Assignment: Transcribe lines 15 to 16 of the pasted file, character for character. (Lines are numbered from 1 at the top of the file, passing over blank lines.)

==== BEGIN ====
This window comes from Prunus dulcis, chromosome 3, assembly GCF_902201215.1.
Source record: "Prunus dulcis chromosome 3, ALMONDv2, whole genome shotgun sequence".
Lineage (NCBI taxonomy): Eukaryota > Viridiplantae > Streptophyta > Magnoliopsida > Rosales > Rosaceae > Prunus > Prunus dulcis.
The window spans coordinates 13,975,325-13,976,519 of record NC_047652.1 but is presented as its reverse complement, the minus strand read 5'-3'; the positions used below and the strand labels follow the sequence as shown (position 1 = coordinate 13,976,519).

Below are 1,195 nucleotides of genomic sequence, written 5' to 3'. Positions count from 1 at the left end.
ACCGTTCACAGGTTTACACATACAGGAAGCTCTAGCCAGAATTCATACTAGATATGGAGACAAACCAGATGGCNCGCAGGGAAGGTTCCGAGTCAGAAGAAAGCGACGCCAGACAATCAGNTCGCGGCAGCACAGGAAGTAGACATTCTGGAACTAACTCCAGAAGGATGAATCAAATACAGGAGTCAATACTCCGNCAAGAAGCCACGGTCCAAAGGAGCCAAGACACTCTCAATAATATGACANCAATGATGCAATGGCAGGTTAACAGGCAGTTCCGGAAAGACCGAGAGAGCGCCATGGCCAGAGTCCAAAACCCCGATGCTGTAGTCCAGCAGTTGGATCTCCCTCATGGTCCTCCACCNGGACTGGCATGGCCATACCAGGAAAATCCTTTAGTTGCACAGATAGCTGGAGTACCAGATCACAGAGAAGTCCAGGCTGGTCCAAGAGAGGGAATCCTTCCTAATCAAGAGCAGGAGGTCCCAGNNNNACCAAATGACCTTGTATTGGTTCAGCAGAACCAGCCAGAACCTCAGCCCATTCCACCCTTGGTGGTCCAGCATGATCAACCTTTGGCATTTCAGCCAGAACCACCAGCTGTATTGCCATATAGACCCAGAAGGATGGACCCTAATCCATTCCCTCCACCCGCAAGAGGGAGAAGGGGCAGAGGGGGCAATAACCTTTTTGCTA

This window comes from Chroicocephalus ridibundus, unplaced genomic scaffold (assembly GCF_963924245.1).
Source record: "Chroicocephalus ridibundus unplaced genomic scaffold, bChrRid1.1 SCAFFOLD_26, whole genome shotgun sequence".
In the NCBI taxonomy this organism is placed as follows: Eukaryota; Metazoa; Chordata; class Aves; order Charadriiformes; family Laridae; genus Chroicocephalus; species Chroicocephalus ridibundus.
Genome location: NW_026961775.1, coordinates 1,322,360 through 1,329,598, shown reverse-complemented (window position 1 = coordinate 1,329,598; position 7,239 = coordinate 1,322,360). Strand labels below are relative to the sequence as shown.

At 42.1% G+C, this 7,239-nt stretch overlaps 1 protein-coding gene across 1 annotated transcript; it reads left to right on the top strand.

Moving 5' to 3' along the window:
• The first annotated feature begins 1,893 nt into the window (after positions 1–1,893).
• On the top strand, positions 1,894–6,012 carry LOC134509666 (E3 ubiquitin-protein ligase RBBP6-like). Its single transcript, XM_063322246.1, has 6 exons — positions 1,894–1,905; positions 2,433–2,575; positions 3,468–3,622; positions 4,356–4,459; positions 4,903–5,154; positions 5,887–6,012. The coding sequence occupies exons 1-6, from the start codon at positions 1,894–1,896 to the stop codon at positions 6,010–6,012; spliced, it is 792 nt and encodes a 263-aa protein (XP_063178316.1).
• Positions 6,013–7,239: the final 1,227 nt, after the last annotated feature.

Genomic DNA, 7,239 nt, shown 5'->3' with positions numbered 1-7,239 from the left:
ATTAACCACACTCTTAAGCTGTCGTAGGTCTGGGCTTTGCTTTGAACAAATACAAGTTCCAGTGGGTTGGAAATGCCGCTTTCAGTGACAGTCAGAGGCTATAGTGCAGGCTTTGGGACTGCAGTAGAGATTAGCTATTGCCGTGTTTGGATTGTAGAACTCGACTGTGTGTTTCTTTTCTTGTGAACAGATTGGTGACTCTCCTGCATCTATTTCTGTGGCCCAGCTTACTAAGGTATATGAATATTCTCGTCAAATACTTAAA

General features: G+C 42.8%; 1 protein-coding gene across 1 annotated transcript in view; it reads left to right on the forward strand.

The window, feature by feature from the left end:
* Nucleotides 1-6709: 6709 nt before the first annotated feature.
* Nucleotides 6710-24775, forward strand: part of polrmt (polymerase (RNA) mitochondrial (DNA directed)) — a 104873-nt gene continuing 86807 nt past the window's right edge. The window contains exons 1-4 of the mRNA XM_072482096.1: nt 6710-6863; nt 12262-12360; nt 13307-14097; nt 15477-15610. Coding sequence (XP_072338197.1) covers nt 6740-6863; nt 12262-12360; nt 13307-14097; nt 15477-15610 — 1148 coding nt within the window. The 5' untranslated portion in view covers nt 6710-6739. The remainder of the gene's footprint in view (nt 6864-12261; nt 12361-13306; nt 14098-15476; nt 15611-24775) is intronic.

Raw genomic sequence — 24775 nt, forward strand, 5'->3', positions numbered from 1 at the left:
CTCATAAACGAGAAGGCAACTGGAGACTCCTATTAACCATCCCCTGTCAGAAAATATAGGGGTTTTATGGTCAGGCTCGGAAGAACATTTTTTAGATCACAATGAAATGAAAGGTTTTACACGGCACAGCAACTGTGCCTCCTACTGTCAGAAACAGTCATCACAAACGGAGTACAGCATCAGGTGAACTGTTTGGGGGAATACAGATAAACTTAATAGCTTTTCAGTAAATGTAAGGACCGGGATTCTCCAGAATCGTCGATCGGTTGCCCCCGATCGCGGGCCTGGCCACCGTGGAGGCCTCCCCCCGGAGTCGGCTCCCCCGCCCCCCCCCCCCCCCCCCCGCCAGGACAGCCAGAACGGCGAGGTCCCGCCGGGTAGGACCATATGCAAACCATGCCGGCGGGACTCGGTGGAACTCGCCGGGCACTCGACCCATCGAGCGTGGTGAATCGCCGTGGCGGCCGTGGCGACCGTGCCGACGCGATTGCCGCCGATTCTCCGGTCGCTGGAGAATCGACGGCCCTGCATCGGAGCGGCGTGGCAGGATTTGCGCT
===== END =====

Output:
• Positions 6,013–7,239: the final 1,227 nt, after the last annotated feature.

Genomic DNA, 7,239 nt, shown 5'->3' with positions numbered 1-7,239 from the left: